Capturing Pearls of Wisdom

By Marty Rosenheck

Long-term success is integrally linked to how knowledge is transferred within an organization, but many traditional knowledge management practices fall short. The key is to develop an integrated transfer process and get experts to buy into it.

The baby boomers are retiring and taking their expert knowledge with them!”

That has been the cry of warning in organizations large and small over the past few years. Whether experienced employees are retiring, being downsized, changing jobs or even staying put, an organization’s long-term success is tied to how well its knowledge is transferred to the next generation. Organizations are grasping for ways to capture the knowledge of experienced employees, store that knowledge and transfer it to new and existing employees.

Many traditional knowledge management practices have fallen short in terms of capturing the right knowledge, keeping it current and translating that knowledge into proficient job performance. Two factors are critical for the success of knowledge transfer initiatives. The first is to develop an integrated knowledge transfer process or knowledge transfer cycle. The second factor is to elicit the right knowledge from experts, knowledge capture.

Knowledge Transfer Cycle

A knowledge transfer cycle is an integrated knowledge transfer, sharing and generation system that includes initial learning and ongoing learning. Organizations that combine training and knowledge management elements into an integrated system can gain productivity benefits greater than either of those elements in isolation, especially when focused on a specific and well-defined set of results. The knowledge transfer cycle (see Figure 1) consists of the following steps:

  • Capture knowledge, both explicit and tacit (unconscious competence) from experts, in a form that can be used throughout the cycle.
  • Store knowledge in a form that is accessible, well-organized and easily searchable. Users need to have confidence that the right knowledge will be there when they need it and that it will be current. Knowledge can be stored in databases, documentation, process tables, decision trees, wikis and quick reference guides. But one of the most powerful ways to store knowledge is though stories. Much knowledge, especially tacit knowledge, exists in the minds of the experts and can be made accessible through mentoring or through connections using social media tools.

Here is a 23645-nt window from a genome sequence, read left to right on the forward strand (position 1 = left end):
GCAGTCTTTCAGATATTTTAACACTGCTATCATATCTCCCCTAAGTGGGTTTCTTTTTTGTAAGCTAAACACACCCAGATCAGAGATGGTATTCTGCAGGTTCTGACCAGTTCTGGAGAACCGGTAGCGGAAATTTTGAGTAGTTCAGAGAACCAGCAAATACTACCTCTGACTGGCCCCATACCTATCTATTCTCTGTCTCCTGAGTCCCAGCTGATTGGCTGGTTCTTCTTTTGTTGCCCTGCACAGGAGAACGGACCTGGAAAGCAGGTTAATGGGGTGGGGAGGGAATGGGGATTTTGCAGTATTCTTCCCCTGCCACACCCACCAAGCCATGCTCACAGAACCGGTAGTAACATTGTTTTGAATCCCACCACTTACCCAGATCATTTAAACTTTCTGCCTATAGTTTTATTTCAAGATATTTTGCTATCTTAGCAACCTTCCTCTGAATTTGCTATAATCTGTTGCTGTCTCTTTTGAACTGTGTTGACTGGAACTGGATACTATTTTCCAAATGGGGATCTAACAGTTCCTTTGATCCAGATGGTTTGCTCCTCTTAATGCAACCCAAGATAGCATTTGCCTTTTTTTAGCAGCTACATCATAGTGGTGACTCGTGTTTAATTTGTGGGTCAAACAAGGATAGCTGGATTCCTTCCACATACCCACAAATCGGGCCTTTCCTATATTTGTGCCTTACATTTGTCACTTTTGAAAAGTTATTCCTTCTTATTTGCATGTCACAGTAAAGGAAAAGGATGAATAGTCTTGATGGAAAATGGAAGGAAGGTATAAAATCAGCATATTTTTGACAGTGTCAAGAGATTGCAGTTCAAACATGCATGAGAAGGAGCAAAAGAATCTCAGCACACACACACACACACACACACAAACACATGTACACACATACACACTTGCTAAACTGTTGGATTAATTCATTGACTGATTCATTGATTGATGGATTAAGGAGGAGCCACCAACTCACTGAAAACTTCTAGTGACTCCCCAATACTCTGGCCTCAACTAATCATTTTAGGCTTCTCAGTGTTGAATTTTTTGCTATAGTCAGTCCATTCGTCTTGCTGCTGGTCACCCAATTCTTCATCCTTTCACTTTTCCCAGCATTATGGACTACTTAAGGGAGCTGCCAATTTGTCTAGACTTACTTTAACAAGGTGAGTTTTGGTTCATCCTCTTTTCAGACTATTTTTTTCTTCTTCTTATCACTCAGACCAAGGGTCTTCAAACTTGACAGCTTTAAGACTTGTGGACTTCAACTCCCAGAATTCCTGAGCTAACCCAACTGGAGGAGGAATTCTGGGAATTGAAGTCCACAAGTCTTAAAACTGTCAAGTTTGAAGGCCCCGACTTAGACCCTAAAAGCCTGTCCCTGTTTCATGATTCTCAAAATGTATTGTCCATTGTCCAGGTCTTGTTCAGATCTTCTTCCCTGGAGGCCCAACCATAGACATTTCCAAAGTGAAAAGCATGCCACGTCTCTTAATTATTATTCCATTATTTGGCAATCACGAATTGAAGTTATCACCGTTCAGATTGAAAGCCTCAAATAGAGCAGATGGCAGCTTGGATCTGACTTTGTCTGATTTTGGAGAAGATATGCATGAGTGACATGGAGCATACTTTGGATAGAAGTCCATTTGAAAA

• Transfer knowledge to others, either during initial learning or through ongoing learning.

Knowledge Transfer

Initial learning (formal training for new employees or on-boarding) aims to jump-start the learning process so that new hires can quickly reach a level of proficiency that enables them to fruitfully participate in an ongoing community of practice. Initial learning works best when it focuses on learning by doing, working though a series of realistic cases, scenarios or job tasks while accessing and applying stored knowledge at teachable moments throughout the process. Accessing knowledge and resources in the simulated situations prepares learners to find and use the same knowledge resources on the job. Initial learning is best done within a community of learners that provides support and opportunities for discussion and reflection. This community of learners can then transition to become part of the larger community of practice.

Ongoing learning is the informal, job-embedded learning that happens within communities of practice. Learning at this stage becomes more informal and exploratory, sharing with others and learning directly from expert mentors with the support of Web 2.0 social networking tools. As community members develop their own expertise, they contribute to the community of practice, mentoring others and creating new knowledge to be captured.

Knowledge Capture

The entry point into the knowledge transfer process is to capture the knowledge of the experts. Once the right experts are selected and it is clear how the knowledge is to be used, one can begin capturing knowledge. The most common method is to interview the experts. This can be effective to get a certain amount of explicit knowledge, but a basic interview has its limits.

Cognitive science research over the years has identified the characteristics of experts in relation to novices. One of the key characteristics of experts is their knowledge becomes so automatic that they can no longer articulate it; it becomes implicit, unconscious competence. Because much of an expert’s knowledge is unconscious, we need to dig deeper to elicit the real pearls of wisdom that make a difference in the degree of success in solving real-world problems.